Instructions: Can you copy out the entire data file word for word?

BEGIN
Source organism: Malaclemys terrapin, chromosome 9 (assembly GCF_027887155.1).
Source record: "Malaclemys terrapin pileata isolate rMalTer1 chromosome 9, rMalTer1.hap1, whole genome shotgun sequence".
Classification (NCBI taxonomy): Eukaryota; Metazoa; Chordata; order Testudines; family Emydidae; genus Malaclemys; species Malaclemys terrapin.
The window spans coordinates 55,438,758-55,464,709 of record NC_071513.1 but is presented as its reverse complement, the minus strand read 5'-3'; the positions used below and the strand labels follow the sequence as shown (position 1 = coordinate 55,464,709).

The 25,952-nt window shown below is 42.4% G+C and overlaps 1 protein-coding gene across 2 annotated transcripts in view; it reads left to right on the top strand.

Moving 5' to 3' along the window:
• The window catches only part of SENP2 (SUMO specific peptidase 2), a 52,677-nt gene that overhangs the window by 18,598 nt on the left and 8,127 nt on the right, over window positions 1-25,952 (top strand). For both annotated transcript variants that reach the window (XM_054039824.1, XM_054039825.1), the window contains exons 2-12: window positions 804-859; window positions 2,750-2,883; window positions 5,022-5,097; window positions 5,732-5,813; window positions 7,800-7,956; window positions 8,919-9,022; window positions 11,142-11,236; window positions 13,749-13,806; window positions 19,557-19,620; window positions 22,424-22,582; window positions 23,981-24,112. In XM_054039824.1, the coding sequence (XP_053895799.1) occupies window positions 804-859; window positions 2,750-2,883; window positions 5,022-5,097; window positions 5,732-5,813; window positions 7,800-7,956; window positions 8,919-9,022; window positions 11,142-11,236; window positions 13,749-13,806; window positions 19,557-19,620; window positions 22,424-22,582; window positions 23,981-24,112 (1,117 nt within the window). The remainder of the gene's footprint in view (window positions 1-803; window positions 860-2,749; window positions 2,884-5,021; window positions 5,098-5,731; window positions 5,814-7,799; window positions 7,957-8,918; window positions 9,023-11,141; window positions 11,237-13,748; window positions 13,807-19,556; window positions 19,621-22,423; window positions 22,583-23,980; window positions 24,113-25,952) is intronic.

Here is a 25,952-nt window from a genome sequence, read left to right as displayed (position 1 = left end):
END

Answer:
Source organism: Malaclemys terrapin, chromosome 9 (assembly GCF_027887155.1).
Source record: "Malaclemys terrapin pileata isolate rMalTer1 chromosome 9, rMalTer1.hap1, whole genome shotgun sequence".
Classification (NCBI taxonomy): Eukaryota; Metazoa; Chordata; order Testudines; family Emydidae; genus Malaclemys; species Malaclemys terrapin.
The window spans coordinates 55,438,758-55,464,709 of record NC_071513.1 but is presented as its reverse complement, the minus strand read 5'-3'; the positions used below and the strand labels follow the sequence as shown (position 1 = coordinate 55,464,709).

The 25,952-nt window shown below is 42.4% G+C and overlaps 1 protein-coding gene across 2 annotated transcripts in view; it reads left to right on the top strand.

Moving 5' to 3' along the window:
• The window catches only part of SENP2 (SUMO specific peptidase 2), a 52,677-nt gene that overhangs the window by 18,598 nt on the left and 8,127 nt on the right, over window positions 1-25,952 (top strand). For both annotated transcript variants that reach the window (XM_054039824.1, XM_054039825.1), the window contains exons 2-12: window positions 804-859; window positions 2,750-2,883; window positions 5,022-5,097; window positions 5,732-5,813; window positions 7,800-7,956; window positions 8,919-9,022; window positions 11,142-11,236; window positions 13,749-13,806; window positions 19,557-19,620; window positions 22,424-22,582; window positions 23,981-24,112. In XM_054039824.1, the coding sequence (XP_053895799.1) occupies window positions 804-859; window positions 2,750-2,883; window positions 5,022-5,097; window positions 5,732-5,813; window positions 7,800-7,956; window positions 8,919-9,022; window positions 11,142-11,236; window positions 13,749-13,806; window positions 19,557-19,620; window positions 22,424-22,582; window positions 23,981-24,112 (1,117 nt within the window). The remainder of the gene's footprint in view (window positions 1-803; window positions 860-2,749; window positions 2,884-5,021; window positions 5,098-5,731; window positions 5,814-7,799; window positions 7,957-8,918; window positions 9,023-11,141; window positions 11,237-13,748; window positions 13,807-19,556; window positions 19,621-22,423; window positions 22,583-23,980; window positions 24,113-25,952) is intronic.

Here is a 25,952-nt window from a genome sequence, read left to right as displayed (position 1 = left end):